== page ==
Johnson’s first trial ended with a hung jury. Keenan said McCulloch intentionally eliminated black jurors at his second trial.

In its ruling Monday denying a stay, the state Supreme Court said, “There simply is nothing here that Johnson has not raised (and that this court has not rejected) before and, and even if there were, Johnson offers no basis for raising any new or re-packaged versions of these oft-rejected claims at this late date.”

Johnson attorney Shawn Nolan, denouncing the court’s ruling as a “complete disregard for the law,” said in a statement:

“The Prosecutor in this case had requested that the Court stop the execution based on the compelling evidence he uncovered this past month establishing that Mr. Johnson was sentenced to death because he is Black. The Missouri Supreme Court unconscionably refused to simply pause Mr. Johnson’s execution date so that the Prosecutor could present this evidence to the lower court, who refused to consider it in the first instance given the press of time.”

Rejecting Johnson’s request for clemency, Governor Parson, a Republican, stated: 

“Mr. Johnson has received every protection afforded by the Missouri and United States Constitutions, and Mr. Johnson’s conviction and sentence remain for his horrendous and callous crime. The State of Missouri will carry out Mr. Johnson’s sentence according to the Court’s order and deliver justice.”

Earlier this month, a petition with more than 20,000 signatures had been delivered to Parson’s office asking him to grant clemency.

Johnson’s lawyers had previously also asked the courts to intervene based on their client’s history of mental illness, poverty as a child, and his age, which was 19 at the time of the killing. 

According to a video prepared for his clemency hearing, Johnson’s mother struggled with addiction and his father was incarcerated for part of his childhood. He said he and his siblings often had to fend for themselves, living in a converted garage, with nothing to eat at times. He was later physically and sexually abused.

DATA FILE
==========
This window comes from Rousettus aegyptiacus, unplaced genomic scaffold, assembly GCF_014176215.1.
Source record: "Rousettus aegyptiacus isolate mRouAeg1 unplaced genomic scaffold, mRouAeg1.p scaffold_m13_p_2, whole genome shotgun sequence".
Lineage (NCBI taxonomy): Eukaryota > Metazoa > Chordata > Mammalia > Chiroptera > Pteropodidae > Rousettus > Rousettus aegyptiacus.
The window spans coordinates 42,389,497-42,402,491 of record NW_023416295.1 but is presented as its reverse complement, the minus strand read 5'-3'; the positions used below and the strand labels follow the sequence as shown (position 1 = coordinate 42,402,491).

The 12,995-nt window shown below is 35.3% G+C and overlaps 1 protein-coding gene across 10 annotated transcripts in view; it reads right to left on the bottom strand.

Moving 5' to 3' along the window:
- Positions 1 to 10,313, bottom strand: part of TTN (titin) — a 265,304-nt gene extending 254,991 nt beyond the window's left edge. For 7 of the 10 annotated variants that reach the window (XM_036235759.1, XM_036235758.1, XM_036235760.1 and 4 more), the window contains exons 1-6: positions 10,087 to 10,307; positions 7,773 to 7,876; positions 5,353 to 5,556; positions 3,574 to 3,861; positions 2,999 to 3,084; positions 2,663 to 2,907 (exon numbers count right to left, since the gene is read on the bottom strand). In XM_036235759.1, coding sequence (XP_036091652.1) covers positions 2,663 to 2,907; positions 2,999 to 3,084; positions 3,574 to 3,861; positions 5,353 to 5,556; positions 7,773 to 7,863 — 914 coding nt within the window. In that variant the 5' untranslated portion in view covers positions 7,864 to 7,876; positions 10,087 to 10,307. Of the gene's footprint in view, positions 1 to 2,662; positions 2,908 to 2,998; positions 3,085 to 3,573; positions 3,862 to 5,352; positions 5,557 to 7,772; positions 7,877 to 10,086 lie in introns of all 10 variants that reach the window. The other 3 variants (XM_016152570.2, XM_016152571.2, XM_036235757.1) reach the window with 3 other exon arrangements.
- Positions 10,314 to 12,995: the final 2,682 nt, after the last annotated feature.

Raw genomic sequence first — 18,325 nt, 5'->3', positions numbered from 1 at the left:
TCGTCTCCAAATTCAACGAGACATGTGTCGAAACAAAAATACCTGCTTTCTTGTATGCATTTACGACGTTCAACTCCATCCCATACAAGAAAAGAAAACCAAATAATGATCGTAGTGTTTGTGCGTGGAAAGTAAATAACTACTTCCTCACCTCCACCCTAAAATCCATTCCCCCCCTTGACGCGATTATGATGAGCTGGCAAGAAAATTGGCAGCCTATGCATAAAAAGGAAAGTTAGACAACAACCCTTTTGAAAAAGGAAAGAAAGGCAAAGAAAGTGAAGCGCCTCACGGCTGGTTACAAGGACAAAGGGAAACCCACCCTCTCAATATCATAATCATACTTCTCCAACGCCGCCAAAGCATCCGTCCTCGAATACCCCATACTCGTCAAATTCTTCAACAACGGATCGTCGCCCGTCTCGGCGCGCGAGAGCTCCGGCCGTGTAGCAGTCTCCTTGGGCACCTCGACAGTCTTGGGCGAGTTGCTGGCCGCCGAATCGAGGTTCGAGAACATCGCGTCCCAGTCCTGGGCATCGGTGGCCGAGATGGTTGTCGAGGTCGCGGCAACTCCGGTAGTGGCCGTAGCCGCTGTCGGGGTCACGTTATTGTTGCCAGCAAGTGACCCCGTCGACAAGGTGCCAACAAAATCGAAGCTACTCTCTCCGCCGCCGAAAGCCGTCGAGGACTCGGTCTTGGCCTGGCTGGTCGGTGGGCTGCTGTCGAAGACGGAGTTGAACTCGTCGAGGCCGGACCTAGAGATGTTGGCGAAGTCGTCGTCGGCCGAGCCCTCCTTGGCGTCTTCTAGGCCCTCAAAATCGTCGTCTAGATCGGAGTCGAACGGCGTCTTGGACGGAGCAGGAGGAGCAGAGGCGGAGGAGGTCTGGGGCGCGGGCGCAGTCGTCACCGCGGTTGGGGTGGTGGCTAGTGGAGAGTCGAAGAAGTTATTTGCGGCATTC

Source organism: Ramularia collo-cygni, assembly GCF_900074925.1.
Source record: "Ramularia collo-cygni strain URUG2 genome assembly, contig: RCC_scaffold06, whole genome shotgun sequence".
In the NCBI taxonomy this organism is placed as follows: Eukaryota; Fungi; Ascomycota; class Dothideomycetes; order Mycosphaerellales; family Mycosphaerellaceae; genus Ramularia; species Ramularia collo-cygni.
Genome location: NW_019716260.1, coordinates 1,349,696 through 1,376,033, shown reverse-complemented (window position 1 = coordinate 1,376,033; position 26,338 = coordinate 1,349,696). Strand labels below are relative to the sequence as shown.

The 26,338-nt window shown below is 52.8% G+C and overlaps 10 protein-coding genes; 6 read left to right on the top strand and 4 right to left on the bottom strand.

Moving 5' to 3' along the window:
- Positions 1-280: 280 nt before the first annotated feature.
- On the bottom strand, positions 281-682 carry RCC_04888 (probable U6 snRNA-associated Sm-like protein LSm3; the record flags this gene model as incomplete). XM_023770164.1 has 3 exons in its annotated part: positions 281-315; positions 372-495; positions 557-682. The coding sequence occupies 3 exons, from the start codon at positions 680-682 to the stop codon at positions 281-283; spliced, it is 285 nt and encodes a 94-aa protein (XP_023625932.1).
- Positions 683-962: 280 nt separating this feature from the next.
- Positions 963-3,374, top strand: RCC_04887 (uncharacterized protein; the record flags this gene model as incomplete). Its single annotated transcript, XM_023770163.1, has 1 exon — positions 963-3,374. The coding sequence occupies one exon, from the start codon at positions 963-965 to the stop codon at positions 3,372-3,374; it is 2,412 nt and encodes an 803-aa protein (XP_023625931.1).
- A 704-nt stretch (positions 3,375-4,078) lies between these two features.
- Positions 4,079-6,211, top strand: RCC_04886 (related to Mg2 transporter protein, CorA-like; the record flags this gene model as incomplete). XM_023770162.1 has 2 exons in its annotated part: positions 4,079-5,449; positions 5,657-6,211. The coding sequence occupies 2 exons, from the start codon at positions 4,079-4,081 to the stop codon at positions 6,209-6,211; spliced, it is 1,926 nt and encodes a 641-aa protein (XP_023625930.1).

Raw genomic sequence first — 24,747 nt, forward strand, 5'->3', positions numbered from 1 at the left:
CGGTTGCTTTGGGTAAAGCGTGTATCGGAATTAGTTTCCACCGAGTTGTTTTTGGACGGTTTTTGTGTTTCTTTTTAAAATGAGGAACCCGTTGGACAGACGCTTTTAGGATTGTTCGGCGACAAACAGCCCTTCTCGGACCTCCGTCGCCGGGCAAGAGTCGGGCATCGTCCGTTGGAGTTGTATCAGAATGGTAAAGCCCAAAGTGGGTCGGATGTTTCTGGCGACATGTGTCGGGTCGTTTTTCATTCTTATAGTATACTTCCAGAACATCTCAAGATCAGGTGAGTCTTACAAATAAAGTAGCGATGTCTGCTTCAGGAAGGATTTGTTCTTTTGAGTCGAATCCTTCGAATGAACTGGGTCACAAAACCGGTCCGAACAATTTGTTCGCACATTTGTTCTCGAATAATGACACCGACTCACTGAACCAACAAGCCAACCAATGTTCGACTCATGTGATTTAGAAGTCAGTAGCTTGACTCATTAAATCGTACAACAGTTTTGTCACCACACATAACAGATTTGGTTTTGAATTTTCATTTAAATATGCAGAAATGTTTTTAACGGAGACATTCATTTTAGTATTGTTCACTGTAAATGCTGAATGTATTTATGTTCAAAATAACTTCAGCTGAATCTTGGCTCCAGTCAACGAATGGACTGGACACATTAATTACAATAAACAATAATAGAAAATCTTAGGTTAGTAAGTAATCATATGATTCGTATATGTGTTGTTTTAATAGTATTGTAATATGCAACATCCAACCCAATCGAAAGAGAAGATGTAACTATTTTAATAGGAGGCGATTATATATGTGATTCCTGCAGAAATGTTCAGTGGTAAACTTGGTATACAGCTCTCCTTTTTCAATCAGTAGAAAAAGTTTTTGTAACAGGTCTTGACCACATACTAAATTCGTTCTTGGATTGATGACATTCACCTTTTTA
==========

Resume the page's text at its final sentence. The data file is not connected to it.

Interviewed recently on the Democracy Now! program, Johnson said:

“When I was 17, my daughter Khorry was born. And I didn’t have anything, you know, no money, no real way—place to live. I was in a group home. But I just knew I wanted to be her dad and stuff. … Her mother, Dana, Dana was younger. Dana was 14. Neither one of us had anything, so…

“In September 2007, Dana, Khorry’s mother, was murdered. She was 18 years old, and Khorry was 4 years old. And I remember when I got to have the contact visit in the county jail, I remember the first thing out of her mouth was like, “‘My mama dead.’ … You know, that’s when I felt a true obligation to her.”

Johnson’s daughter Khorry Ramey is herself only 19, with an infant son. She visited her father regularly in prison. Speaking of him, she told the same Democracy Now! program:

“He’s like a normal parent who wants the kid to succeed. Probably once or twice a week I talk to my dad. Yeah, he always tells me to do my best, and just regular stuff that, like, fathers and daughters talk about, just what’s going on in my life, with how he’s feeling, how I’m feeling, what steps am I taking to do more in my life.”

Their relationship was snuffed out with Kevin Johnson’s execution Tuesday.

Since the US Supreme Court reinstated the death penalty in 1976, Missouri has executed 93 people and 1,557 have been put to death across the US, including 17 women. According to the Death Penalty Information Center, as of April 1 there were 2,414 people on death rows across the country, including 690 in California, 323 in Florida, 199 in Texas, 166 in Alabama, 138 in North Carolina, 134 in Ohio, 128 in Pennsylvania and 116 in Arizona.